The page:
• The 21-Day Equity Challenge, planned to launch on March 1, features a week-long exploration of Bias and Microaggressions specific to the educational environment. Activities at all grade levels will be provided in addition to the community and teacher sections.
  • High school students will participate in a Racial Equity Training with consultant, Dr. Lori Watson on February 25 and April 22.
  • District and site leaders participate in a 9-part series, Becoming and Antiracist Educator, that explores topics such as bias, microaggressions, and other attitudes, behaviors, and beliefs that impact the school environment.
  • The Assistant Superintendent of Equity and Student Affairs conducts trainings for the parent community. One popular session is Justice, Equity, Diversity, and Inclusion: How to Raise a JEDI Warrior,which explores themes with parents on engaging children in the discussion of social justice where bias and microaggression are themes.
  • School principals may request customized professional learning related to equity literacy form the Office of Equity and Student Affairs.

We recognize that more work is still needed to ensure that all students feel valued and have a sense of belonging in the school community and we are taking steps to do just that.

The Assistant Superintendent of Equity and Student Affairs will be meeting with the YCS LEARN Commission and use the voices of our youth to continue to hone the System-Wide Integrated Framework for Transformation (SWIFT).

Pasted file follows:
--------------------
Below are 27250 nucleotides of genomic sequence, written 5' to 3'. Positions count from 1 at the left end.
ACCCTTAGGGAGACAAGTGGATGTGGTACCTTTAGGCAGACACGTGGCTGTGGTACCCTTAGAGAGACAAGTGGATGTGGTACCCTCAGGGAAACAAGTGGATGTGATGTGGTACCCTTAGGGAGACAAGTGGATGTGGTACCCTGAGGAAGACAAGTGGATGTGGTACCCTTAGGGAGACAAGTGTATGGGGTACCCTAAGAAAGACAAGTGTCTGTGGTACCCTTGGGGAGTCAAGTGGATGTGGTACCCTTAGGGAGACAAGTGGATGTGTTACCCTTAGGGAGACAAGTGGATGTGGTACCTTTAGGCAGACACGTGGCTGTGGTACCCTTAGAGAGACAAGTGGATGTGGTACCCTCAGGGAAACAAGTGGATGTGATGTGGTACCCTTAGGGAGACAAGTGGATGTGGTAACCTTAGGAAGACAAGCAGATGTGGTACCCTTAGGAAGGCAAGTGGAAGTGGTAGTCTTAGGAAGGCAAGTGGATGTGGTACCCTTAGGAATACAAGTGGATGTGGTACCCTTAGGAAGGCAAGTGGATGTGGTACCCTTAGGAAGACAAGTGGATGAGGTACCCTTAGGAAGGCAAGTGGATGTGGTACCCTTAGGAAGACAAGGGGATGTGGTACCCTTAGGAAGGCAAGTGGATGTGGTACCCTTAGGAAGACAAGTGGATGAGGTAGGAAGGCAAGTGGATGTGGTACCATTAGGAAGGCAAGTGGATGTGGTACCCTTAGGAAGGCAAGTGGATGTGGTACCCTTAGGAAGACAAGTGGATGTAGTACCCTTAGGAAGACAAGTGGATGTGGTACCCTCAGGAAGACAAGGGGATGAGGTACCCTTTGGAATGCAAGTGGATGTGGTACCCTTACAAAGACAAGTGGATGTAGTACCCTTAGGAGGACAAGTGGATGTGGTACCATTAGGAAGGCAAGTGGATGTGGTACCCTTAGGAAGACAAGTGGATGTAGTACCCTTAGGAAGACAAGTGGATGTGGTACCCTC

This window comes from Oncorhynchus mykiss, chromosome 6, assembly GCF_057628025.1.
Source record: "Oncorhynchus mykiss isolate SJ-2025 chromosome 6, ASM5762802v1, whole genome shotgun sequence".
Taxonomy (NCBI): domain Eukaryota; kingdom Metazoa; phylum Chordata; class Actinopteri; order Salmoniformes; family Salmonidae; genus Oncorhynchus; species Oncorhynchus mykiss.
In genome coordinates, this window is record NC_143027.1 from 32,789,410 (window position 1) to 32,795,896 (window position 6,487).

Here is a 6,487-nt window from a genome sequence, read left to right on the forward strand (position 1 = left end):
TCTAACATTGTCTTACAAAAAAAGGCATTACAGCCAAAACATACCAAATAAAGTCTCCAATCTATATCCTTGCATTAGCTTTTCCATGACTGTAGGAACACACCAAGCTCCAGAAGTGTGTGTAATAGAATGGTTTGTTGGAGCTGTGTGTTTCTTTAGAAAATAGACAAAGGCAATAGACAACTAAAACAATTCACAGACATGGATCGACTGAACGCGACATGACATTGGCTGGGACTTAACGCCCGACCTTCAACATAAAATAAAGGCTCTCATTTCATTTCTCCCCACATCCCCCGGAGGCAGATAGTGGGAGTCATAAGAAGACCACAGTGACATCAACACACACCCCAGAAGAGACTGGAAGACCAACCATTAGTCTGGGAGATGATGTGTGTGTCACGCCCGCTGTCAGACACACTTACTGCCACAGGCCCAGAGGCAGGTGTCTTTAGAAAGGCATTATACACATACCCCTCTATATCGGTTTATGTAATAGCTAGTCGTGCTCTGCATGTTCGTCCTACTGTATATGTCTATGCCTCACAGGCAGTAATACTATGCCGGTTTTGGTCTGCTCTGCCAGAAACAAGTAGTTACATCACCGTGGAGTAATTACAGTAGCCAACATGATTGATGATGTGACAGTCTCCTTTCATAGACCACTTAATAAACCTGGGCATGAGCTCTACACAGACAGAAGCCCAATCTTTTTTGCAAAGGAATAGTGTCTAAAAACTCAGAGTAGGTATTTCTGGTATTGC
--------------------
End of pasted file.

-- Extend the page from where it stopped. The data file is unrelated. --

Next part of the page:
In the meantime, we encourage PAUSD educators, parents and students to be aware of the impact of microaggressions and join our mission to ensure that we deliver on our Promise that "all students shall experience an environment characterized by high expectations, acceptance, respect, and support to become invested in the pursuit of learning and excellence without fear of threat, humiliation, danger or disregard (PAUSD Promise)."


Immersive learning is what we do best at Greendell School. This provides high-quality instruction and social-emotional learning for our youngest learners. The PreSchool Family Fours class explores community roles through play. Our young readers and writers recently wrote letters, delivered, opened, and read their mail. Students explored their ideas around postal carriers and more! After this practice, the Fours class had the opportunity to take a walking field trip to mail their valentines.

Engaging learners through play is powerful and impactful in building a lifetime love of learning. We are making the foundation of literacy for real-life purposes, and our youngest learners are communicating their thoughts in writing. Principal Shannon Coleman shared, "Literacy is woven into the curriculum in all classes at Greendell, beginning with our infant-toddler classes to Young Fives. It starts with families reading to their babies and grows to our students participating in imaginative play like our post office." With parent partnerships, we grow literacy practices in our students and transform lives.